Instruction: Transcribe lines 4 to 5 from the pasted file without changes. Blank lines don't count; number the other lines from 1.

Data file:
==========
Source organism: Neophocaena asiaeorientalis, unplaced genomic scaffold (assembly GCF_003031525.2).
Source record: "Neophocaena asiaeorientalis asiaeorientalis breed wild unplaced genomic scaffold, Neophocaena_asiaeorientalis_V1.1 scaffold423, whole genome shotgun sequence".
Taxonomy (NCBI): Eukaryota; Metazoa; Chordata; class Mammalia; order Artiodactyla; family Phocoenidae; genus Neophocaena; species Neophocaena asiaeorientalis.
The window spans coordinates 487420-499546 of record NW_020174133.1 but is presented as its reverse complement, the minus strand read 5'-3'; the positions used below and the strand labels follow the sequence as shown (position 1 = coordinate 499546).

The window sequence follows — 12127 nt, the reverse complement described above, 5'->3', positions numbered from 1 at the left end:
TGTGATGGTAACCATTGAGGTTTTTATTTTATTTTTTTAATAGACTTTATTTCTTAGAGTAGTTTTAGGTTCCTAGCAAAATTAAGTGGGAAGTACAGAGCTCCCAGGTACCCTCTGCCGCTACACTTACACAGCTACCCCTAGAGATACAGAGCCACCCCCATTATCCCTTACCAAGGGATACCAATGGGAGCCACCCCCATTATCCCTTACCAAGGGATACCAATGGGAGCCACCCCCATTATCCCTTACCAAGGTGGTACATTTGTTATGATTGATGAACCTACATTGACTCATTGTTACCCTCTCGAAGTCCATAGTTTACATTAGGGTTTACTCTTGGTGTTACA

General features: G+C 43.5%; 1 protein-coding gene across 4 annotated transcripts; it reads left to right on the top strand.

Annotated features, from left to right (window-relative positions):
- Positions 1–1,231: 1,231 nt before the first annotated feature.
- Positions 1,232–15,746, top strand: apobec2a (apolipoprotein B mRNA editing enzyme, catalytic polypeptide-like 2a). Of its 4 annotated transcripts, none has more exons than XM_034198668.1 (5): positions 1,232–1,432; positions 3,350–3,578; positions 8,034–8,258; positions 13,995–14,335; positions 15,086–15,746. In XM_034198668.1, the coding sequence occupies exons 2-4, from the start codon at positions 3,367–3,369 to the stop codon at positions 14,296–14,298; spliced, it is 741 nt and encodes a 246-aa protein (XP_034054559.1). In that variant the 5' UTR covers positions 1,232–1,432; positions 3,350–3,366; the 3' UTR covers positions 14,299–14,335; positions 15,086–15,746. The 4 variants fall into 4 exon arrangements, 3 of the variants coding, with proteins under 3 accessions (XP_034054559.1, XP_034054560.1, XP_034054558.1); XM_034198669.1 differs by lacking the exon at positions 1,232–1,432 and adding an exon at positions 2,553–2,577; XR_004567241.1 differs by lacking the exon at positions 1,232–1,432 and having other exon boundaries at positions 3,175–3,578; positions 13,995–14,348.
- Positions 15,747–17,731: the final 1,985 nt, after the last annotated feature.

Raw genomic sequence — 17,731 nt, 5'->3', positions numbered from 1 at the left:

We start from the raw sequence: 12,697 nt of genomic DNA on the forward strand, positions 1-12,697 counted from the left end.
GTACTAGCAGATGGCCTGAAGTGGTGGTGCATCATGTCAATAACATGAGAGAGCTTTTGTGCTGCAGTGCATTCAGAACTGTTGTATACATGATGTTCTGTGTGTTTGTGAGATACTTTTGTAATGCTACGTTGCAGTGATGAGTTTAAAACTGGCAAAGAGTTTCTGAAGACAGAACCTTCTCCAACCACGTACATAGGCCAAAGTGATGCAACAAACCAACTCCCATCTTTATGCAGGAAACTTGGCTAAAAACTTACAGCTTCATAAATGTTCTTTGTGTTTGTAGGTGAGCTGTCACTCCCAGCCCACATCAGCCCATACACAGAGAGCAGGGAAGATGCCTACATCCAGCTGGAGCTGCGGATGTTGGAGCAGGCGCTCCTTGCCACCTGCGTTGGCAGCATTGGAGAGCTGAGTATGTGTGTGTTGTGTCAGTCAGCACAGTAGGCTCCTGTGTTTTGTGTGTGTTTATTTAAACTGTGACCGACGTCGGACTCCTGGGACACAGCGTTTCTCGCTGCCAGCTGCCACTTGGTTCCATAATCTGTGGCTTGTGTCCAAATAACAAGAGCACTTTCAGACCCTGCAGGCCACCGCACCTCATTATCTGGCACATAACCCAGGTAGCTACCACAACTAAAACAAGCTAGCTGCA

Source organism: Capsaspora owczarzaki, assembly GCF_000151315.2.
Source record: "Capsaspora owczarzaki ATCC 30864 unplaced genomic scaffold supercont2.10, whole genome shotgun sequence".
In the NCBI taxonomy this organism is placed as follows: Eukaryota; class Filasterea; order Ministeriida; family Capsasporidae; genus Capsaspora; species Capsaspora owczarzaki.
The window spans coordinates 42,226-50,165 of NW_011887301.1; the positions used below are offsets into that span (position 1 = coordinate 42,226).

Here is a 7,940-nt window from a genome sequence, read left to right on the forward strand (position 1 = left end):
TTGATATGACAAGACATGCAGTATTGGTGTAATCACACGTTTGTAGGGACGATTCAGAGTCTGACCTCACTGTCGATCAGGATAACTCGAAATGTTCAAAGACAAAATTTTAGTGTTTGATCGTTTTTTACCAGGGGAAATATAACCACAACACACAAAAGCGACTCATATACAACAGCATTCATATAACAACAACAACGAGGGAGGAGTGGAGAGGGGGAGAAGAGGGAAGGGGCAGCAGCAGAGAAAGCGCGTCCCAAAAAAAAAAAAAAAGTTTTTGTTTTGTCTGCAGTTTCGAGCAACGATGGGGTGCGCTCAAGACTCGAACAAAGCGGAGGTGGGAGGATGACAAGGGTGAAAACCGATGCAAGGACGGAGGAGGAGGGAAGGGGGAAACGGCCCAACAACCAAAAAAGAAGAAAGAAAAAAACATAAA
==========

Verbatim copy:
The window spans coordinates 487420-499546 of record NW_020174133.1 but is presented as its reverse complement, the minus strand read 5'-3'; the positions used below and the strand labels follow the sequence as shown (position 1 = coordinate 499546).

The window sequence follows — 12127 nt, the reverse complement described above, 5'->3', positions numbered from 1 at the left end: